Massage & Bodywork

SEPTEMBER | OCTOBER 2019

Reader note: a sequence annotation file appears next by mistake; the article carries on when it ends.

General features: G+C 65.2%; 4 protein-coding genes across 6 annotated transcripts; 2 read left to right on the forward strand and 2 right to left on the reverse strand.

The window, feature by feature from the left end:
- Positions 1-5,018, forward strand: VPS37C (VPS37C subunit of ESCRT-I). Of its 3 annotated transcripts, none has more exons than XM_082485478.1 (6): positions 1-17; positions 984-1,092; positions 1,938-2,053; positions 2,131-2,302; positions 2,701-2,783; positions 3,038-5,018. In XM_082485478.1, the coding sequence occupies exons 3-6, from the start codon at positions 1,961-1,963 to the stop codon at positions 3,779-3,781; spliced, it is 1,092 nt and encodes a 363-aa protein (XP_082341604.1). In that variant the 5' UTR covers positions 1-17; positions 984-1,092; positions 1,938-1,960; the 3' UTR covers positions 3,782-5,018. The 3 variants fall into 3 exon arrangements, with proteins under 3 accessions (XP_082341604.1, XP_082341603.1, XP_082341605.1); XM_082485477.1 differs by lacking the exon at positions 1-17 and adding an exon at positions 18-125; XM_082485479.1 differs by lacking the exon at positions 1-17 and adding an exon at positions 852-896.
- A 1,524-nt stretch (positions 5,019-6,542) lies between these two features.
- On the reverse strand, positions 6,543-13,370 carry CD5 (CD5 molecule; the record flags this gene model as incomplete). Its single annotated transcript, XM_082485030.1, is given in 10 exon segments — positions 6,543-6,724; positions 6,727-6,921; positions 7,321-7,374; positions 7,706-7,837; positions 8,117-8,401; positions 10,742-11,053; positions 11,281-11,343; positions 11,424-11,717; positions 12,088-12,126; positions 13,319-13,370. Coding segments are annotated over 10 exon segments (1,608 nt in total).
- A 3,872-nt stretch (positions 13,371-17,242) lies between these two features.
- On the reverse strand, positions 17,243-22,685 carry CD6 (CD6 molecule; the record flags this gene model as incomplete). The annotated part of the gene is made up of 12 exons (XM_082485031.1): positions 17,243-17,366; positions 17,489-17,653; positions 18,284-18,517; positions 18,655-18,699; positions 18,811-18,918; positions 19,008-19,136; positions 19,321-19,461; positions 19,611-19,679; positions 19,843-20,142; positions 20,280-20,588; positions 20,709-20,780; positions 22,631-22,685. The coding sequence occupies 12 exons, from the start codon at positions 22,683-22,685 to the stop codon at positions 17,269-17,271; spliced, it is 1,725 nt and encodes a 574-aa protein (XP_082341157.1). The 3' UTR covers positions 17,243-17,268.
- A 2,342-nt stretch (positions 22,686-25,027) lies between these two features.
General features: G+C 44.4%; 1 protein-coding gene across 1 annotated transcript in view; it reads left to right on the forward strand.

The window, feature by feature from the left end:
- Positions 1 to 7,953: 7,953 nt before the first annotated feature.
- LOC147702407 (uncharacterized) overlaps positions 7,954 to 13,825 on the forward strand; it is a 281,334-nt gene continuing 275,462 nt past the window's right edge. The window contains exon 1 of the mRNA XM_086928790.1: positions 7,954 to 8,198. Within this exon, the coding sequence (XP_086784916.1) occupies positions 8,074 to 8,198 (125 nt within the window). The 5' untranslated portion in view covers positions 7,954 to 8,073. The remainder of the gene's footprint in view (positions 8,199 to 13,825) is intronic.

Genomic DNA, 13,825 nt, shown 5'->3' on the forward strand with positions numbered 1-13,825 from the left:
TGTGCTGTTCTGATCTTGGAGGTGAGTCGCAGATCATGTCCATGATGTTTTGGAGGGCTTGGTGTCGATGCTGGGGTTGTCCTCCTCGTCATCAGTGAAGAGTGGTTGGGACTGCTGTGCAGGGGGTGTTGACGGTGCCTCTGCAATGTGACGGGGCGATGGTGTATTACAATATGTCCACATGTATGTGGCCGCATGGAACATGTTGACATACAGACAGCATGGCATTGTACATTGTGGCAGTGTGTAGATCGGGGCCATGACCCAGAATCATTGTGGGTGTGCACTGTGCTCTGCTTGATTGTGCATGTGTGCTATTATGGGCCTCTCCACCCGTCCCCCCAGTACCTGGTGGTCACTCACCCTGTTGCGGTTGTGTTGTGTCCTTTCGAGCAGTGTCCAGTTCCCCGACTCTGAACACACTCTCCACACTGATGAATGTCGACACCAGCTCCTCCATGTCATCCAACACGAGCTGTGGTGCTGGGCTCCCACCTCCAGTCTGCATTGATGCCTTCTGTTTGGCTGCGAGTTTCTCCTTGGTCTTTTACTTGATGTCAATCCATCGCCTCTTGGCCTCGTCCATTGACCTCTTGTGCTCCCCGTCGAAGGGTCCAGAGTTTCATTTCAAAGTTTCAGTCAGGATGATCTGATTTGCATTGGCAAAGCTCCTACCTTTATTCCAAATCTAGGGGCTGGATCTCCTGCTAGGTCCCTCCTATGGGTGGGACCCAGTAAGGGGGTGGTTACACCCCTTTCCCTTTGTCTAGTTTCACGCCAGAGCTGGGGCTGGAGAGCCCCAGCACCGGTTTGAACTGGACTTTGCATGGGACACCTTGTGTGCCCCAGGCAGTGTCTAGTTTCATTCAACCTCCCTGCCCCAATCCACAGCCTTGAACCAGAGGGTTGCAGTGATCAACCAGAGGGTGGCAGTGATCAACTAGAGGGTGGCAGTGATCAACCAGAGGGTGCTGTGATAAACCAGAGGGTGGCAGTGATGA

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Ta k e 5 a n d t r y A B M P F i v e - M i n u t e M u s c l e s a t w w w. a b m p . c o m / f i v e - m i n u t e - m u s c l e s . 97 late tendon disrepair and degenerative tendinopathy. Following are some recommended treatment strategies at the different stages. Stage 1 • Pharmacologic interventions like NSAID • Tendon load management (reducing the offending load and rest from offending activities) Stage 2 • Biologic therapies • Shockwave therapy • Exercise (emphasizing eccentric loading on the muscle-tendon unit) • Ultrasound • Massage So what role does massage play in epicondylitis treatment? One of the most commonly used massage treatment strategies is deep transverse friction (DTF). Originally it was thought that the primary benefit of DTF was helping to realign scar tissue from the torn tendon fibers. However, that idea has now fallen out of favor as it has become clear that torn tendon fibers rarely play a role in epicondylitis. Also, it's not clear that realigning scar tissue fibers with thumb friction is even possible because of the multiple tissues between the thumb and the damaged tissue. Some research studies that have looked into friction massage have shown that there appears to be some degree of enhanced fibroblast proliferation as a result of the pressure and movement of the friction massage. So in LE, pressure and movement on the impaired extensor tendons could be encouraging rebuilding of the damaged collagen structure within the tendon. Another possibility is that the key benefits of friction massage are not only mechanical (pressure and movement), but also help in pain reduction through neurological processes. There is a neurological principle called conditioned pain modulation (CPM), which suggests that in certain cases, a low to moderate pain stimulus can essentially act as a distractor and reduce other pain sensations. 4 Friction massage is usually performed at a level that can be somewhat uncomfortable, so its benefit in pain reduction could be at least partially due to CPM. An important aspect of reducing the tendon load to encourage healing is to decrease chronic hypertonicity in the associated muscles. Reducing hypertonicity is another important role that massage can play in treating epicondylitis. A wide variety of techniques can be effective at helping reduce hypertonicity in the wrist extensor muscles. Superficial applications that appear particularly effective are good compressive effleurage and broad sweeping cross-fiber applications. As treatment progresses, deeper longitudinal stripping methods, especially those with a small contact surface like a thumb, fingertip, or pressure tool, are very effective. Active engagement lengthening techniques appear to bring good results as well. In this technique, the practitioner applies a deeper longitudinal stripping technique to the wrist extensor muscles while they are engaged in an eccentric (lengthening) action (see video). Engaging the muscle in an eccentric contraction involves greater neurological input along with the massage technique. This greater neurological input may serve to enhance a pain-reducing process called descending modulation. We know this treatment is particularly effective, and it may be that much of this effect is due to the enhanced descending modulation. Lateral epicondylitis can become a debilitating condition, and because it is often related to occupational injuries, the condition can provoke significant anxiety. It may appear as if a person, such as a massage therapist, will no longer be able to continue performing their chosen occupation. When caught early, activity modification and reduction of the mechanical load can halt the progression of the condition. If it has progressed further, massage is an ideal intervention for enhancing physiological change, as well as managing psychological and social impacts of this common malady. Notes 1. Wilson C. Lai et al., "Chronic Lateral Epicondylitis: Challenges and Solutions," Open Access Journal of Sports Medicine 9 (October 2018): 243–51, https://doi.org/10.2147/Oajsm.S160974. 2. Evelyn Bass, "Tendinopathy: Why the Difference Between Tendinitis and Tendinosis Matters," International Journal of Therapeutic Massage and Bodywork 5, no. 1 (March 2012): 14–17. 3. J. L. Cook and C. R. Purdam, "Is Tendon Pathology a Continuum? A Pathology Model to Explain the Clinical Presentation of Load-Induced Tendinopathy," British Journal of Sports Medicine 43, no. 6 (June 2009): 409–16, https://doi.org/10.1136/Bjsm.2008.051193. 4. D. Yarnitsky, "Conditioned Pain Modulation (The Diffuse Noxious Inhibitory Control-Like Effect): Its Relevance for Acute and Chronic Pain States," Current Opinion in Anaesthesiology 23, no. 5 (October 2010): 611–15, https://doi.org/10.1097/ACO.0b013e32833c348b. Whitney Lowe is the developer and instructor of one of the profession's most popular orthopedic massage training programs. His text and programs have been used by professionals and schools for almost 30 years. Learn more at www.academyofclinicalmassage.com. Watch "Active Stripping on Forearm"

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